Archive for March 2009


The Lessons of Camelot

March 19th, 2009 — 3:43pm

I have been trying desperately hard to stay away from politics. But the global financial crisis has made this impossible: virtually every business issue is singed, if not actually charred, by the blaze of the crisis. So, with the deepest of regrets …

Imagine President Obama, announcing at his press conference today that the US Special Forces had arrested Osama Bin Ladin. I would bet good money that the first question he’d get would be, “That’s great, but what about the AIG bonuses? Haven’t Americans been duped enough?”

Near the end Alan Jay Lerner’s musical Camelot, Guinevere and Lancelot offer to surrender and return to England to face justice. Arthur spurns them; his people no longer wanted justice, he says, they wanted revenge. Right now, the American people want revenge. They don’t want to be told about the contractual law, they want someone on Wall Street to feel real pain, just as they are feeling it. Bernie Madoff would have been a great fall guy, but he refused the part written so perfectly for him and pled guilty quickly. The people at AIG Financial Products Division, seen to be holding the country to ransom and getting away with it, have therefore become the focal point of public rage. They are making GM’s now departing Vice Chairman Robert Lutz (see my post “Marie Antoinette’s Soulmate”) look like a paragon of virtue. Which is why no one rebuked Republican Senator Grassley for calling on them to commit hara-kiri.

If President Obama does not display absolute, visceral rage – merely feeling angry won’t count – he seriously risks losing the people. Don’t believe me? Remember the effect on Michael Dukakis’s presidential campaign of his calm response to the question about what he would do if his wife and daughters were raped and murdered? His calmness, combined with his opponent’s blatantly racist campaign, doomed him. Today, similar conditions are present and the stakes are higher.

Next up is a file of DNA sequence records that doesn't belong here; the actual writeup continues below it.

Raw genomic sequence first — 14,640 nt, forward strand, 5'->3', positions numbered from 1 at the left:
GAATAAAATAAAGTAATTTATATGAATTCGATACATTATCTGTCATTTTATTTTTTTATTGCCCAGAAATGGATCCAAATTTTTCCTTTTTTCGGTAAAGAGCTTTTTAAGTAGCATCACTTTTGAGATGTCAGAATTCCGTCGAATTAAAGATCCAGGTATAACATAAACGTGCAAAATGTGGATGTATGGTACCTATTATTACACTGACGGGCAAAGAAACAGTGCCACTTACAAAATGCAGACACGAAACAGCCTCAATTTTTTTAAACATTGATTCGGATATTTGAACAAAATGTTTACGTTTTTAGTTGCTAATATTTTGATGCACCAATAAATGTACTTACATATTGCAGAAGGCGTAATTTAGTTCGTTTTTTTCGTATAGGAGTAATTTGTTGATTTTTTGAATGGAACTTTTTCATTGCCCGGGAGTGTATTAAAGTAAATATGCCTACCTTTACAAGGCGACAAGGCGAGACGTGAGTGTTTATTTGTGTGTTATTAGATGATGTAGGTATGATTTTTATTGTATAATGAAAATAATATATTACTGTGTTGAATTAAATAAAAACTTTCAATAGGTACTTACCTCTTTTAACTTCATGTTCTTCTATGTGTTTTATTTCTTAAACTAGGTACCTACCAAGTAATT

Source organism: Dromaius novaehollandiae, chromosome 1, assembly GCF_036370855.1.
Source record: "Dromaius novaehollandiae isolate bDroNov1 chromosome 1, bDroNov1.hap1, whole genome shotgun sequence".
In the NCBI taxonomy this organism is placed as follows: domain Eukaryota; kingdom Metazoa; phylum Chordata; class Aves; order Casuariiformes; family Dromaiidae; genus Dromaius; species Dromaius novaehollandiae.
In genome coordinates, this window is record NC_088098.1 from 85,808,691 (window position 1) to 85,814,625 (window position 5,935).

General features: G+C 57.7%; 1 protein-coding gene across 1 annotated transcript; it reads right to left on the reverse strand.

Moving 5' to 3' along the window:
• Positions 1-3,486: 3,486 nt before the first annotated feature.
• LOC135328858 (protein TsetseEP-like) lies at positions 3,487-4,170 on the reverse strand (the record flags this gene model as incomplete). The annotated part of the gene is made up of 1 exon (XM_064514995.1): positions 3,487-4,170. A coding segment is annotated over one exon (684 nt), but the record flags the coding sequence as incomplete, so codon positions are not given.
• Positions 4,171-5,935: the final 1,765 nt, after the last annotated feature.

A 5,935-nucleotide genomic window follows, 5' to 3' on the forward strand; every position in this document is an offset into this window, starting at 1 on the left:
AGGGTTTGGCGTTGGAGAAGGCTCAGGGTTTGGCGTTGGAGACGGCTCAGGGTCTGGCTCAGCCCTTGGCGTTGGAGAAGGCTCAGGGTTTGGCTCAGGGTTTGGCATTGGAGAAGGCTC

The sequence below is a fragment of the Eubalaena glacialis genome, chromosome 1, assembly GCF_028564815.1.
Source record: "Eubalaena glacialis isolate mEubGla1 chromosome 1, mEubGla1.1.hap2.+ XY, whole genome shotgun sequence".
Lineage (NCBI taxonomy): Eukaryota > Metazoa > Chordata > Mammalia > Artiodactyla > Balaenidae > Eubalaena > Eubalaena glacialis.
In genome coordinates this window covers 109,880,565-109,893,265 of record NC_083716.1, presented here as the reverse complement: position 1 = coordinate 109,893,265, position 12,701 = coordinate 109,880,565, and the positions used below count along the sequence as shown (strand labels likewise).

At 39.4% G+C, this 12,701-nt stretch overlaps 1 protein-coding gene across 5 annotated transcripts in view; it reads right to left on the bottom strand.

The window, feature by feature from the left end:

If Mr. Obama loses the people, the economy will slide into depression. This crisis in our networked world, as I have argued in earlier posts, was aggravated by a failure to manage as if the network matters. Ergo, resolving it will require tackling the ailings of the entire network, not just one of its nodes. Mr. Obama’s multi-sector bailouts and his plan to totally restructure multiple key sectors is exactly what is needed. But if the American people focus on only one node (AIG) of the network, he has no chance of succeeding. The good news is that as a master politician, he publicly repudiated Mr. Geithner’s position that the bonuses are a fait accompli. Now, he should take this repudiation to the next level and get some Hollywood types to teach him how to act furious on camera.

Substantively, Mr. Obama should outsource the work the AIG group does. These people are smart, but unlike Albert Einstein, they are not unique: The very products they used to peddle required them to work with equally smart people in other institutions. They are not unique! So, it is possible to fire them and simultaneously (this is key) introduce an outsourcing firm to take their place. The replacement firm could be one of the companies that participated in this market, but which currently have no (or minimal) such open contracts. If on top of this, the outsource firm were from a lower cost economy, so much the better: Wall Street can’t complain of being subject to the “market discipline” that they urge on others – and the American people would love the irony. (Incidentally, Wall Street already outsources a lot of work to India, albeit very quietly.)

Additionally, Mr. Obama should publicly and forcefully ask the organizations that provide the credentials job – CFAs, CPAs, NASD Series 7, JD, etc. – essential for a Wall Street to decertify (under morality clauses) those at AIG who brought disrepute to their profession. He should explain to Americans that this will deprive these people of their livelihoods in the world of high finance. Not quite Bernie Madoff’s fate, but definitely the equivalent of banishing Mordred from Camelot. Of course, if these people not only repaid this year’s bonus, but also contributed their entire last year’s bonus to charities that are working to help those who lost their jobs and homes, they might, just might, be able to retain their credentials.